Katie Paterson is one of Scotland’s most renowned artists, who looks up to the stars and back down at the earth, considering our relationship to the planet, cosmos, and deep time. Born in Glasgow in 1981 and studying at Edinburgh College of Art and The Slade School of Art, Paterson has featured in exhibitions worldwide, including Kettle’s Yard, Turner Contemporary, and BAWAG Contemporary. Paterson collaborates with scientists and produces in-depth research to create works that bridge the gap between science and contemporary art. Written by, Laura Baliman
Kraus is an intriguing character with an expansive curiosity for mythology and symbolism. He has come through a history of drug addiction and, as a side hustle, works as a stick and poke tattoo artist in New York. As with much of his work, in ‘Holy Unrest’, Kraus is thematically drawn to nature and paints using a restricted, largely blue, colour palette. For Kraus, the forms of nature are a language in which to express the human condition. I met the artist in a crowded cafe above a bookshop in Soho, London. A conversation with Sophie Naufal and US painter, Dylan Soloman Kraus
“I’ve always been drawn to the figure, not necessarily, or not only, its portraiture aspects, but more so body politics. Black people are often on the receiving end of images, but art school provided me with the important opportunities to think about how as an artist, I had the power to push back and to create images other than the nasty corrosive caricatures of Black people frequently peddled by the mainstream media and dominant culture.” Barbara Walker
In paintings, sculptures, and installations, Kaphar examines the history of representation by altering the work’s supports. In doing so, he reveals oft unspoken social and political truths, dislodging history from its status as “past” to underscore its contemporary relevance. New Alters: Reworking Devotion stresses the heterogeneity of Kaphar’s process by incorporating all the techniques he has employed to date into a single presentation that emphasizes the images’ surreality and strangeness. It is characterized by a layering of imagery and form and a strategic disregard for the consistency of ground and space. Shifts in scale turn some figures into miniatures and others into giants, while the use of gilded frames hints at a dedication to something beyond the physical. From the press release.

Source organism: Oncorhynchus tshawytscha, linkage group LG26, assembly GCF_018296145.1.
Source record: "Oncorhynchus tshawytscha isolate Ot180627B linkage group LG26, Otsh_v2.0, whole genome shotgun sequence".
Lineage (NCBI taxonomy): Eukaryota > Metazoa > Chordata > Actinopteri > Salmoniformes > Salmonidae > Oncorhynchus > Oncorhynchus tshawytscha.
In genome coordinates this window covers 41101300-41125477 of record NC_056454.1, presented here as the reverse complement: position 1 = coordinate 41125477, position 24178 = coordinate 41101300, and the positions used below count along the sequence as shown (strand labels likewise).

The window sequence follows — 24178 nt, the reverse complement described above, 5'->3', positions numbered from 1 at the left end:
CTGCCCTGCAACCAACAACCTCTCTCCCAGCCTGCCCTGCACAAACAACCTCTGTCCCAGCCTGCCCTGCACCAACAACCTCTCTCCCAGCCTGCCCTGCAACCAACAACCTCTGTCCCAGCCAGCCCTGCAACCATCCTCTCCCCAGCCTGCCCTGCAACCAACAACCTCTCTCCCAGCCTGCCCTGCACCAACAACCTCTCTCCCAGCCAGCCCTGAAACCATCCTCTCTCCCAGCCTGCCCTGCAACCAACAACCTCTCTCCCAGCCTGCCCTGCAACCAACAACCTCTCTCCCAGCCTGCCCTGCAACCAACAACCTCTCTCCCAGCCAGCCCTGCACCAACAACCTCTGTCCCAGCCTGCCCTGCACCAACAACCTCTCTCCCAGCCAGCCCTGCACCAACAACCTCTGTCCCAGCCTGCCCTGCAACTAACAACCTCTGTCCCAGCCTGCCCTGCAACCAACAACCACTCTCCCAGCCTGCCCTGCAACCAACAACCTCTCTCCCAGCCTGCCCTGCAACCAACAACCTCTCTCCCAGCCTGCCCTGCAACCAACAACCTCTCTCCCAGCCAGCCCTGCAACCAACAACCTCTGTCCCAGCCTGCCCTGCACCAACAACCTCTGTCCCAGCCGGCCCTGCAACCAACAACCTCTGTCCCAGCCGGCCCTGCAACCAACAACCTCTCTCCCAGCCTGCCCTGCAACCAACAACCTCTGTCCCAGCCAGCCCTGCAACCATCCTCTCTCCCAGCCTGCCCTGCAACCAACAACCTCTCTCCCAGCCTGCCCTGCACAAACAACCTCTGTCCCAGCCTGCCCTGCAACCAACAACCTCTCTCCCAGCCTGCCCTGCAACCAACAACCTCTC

'Archives at Play' is an exhibition exploring our relationship with the past and how this informs how we make the future. At a time when it is more important than ever to challenge inherited ideas about ecology, equality, and identity, this exhibition uses archival structures - the ways we hold and engage with the past - as a tool for questioning the worlds we find ourselves within. The artists Gregory Herbert, Kelly Jayne Jones, Dr. Yan Wang Preston, and Chester Tenneson have been invited to take the concept of the archive as a starting point to develop a series of new works for Archives at Play. From the press release.
JA Nicholls delivers portraits of awkward emotions and moods, as much as faces and bodies. She’s never shied from portraying uncertainty and ambivalence, whether about gender, the female body, desire or ageing. This question of how we put ourselves together was explored in collage paintings for many years. ‘In Touch’ demonstrates the synthesis of Nicholls’ ideas and a self. There’s a looseness and cohesiveness without loose becoming careless. The main difference from earlier work is a joyful risk in the handling of the paint. Review by Cherry Smyth
The film, Everything But The World was conceived as a TV pilot plotting new narratives for new histories. A multi-genre docu-sci-fi, the series departs from the premise of a nature show by turning the camera onto nature’s least natural invention: us.
Connecting the repetitive movements of today’s warehouse worker to activities some 10,000 years ago, when many of our ancestors switched from hunting and gathering to farming full-time, Everything But The World challenges post-Enlightenment notions of “progress.”
“This is the story of what happens after your property and after your progress. It’s over. And baby, you didn’t survive.“
— Narrator, Everything But The World